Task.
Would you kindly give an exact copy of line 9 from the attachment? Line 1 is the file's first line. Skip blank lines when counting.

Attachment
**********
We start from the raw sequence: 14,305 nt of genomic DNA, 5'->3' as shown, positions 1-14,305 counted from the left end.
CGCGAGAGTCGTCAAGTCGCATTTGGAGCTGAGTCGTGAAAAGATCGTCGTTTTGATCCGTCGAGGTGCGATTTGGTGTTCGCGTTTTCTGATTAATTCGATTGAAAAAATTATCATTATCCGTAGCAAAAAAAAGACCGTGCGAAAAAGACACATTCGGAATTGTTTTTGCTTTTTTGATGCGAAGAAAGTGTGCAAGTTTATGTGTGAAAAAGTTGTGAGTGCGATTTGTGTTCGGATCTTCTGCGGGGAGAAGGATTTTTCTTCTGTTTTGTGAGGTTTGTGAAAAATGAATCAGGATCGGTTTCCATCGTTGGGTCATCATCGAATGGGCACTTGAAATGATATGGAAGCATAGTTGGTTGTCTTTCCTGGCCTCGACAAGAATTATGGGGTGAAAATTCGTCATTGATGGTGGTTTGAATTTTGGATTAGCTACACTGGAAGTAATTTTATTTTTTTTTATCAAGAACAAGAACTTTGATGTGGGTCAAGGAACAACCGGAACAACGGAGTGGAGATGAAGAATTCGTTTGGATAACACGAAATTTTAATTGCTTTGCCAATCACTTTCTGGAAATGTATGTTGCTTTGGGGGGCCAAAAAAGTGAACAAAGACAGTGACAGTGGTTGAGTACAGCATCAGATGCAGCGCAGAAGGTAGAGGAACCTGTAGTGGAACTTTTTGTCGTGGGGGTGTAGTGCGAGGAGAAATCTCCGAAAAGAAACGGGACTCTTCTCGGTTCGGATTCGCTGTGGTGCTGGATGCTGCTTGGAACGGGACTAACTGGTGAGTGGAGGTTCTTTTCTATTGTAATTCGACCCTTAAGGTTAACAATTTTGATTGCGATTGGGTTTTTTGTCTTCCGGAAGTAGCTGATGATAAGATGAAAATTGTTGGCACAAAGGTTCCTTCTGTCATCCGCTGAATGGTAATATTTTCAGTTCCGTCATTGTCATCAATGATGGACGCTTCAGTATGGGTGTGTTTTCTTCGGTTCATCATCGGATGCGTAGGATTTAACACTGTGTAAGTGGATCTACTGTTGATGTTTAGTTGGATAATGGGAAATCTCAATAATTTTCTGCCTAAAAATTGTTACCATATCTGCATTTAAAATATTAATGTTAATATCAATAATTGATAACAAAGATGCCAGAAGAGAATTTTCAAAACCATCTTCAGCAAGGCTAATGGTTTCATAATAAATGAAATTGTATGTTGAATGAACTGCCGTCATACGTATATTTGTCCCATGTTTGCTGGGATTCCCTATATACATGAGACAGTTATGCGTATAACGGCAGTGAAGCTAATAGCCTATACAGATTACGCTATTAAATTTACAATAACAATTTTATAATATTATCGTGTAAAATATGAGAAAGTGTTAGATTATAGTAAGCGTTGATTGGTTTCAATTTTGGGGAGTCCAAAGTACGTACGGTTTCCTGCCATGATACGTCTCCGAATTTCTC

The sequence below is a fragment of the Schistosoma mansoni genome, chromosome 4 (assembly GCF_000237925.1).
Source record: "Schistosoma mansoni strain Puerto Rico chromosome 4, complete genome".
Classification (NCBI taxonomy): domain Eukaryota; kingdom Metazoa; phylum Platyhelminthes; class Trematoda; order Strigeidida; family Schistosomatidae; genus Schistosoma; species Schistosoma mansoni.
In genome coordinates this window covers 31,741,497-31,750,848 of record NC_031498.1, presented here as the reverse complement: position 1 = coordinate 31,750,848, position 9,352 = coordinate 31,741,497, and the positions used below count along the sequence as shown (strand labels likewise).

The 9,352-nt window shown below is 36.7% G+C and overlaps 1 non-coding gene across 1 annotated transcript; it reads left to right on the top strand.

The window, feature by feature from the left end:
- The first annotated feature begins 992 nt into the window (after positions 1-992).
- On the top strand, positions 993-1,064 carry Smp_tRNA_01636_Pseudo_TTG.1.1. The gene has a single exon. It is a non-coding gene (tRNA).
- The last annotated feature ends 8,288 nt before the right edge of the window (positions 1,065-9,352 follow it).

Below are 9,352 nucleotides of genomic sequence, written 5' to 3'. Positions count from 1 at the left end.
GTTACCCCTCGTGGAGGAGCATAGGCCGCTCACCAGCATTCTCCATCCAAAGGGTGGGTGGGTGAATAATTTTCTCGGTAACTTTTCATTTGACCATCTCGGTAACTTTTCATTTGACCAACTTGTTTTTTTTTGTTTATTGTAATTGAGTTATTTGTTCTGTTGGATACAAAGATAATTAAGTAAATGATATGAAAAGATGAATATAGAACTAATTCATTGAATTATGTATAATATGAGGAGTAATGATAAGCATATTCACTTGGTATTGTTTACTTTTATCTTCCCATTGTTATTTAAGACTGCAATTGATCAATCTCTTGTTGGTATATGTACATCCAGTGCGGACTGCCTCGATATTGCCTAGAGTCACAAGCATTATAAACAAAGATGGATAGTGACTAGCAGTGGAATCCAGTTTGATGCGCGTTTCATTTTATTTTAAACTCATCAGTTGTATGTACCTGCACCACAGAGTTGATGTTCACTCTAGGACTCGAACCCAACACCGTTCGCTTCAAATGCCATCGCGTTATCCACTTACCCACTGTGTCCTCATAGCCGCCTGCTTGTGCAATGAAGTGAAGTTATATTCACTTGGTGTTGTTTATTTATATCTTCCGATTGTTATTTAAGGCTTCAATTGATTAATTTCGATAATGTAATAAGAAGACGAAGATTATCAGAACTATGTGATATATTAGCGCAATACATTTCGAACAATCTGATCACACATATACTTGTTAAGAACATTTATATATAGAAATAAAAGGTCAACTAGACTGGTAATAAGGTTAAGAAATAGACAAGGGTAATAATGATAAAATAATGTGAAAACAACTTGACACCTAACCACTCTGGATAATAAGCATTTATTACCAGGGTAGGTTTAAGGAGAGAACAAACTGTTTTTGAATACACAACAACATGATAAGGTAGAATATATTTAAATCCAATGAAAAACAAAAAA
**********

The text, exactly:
- The first annotated feature begins 992 nt into the window (after positions 1-992).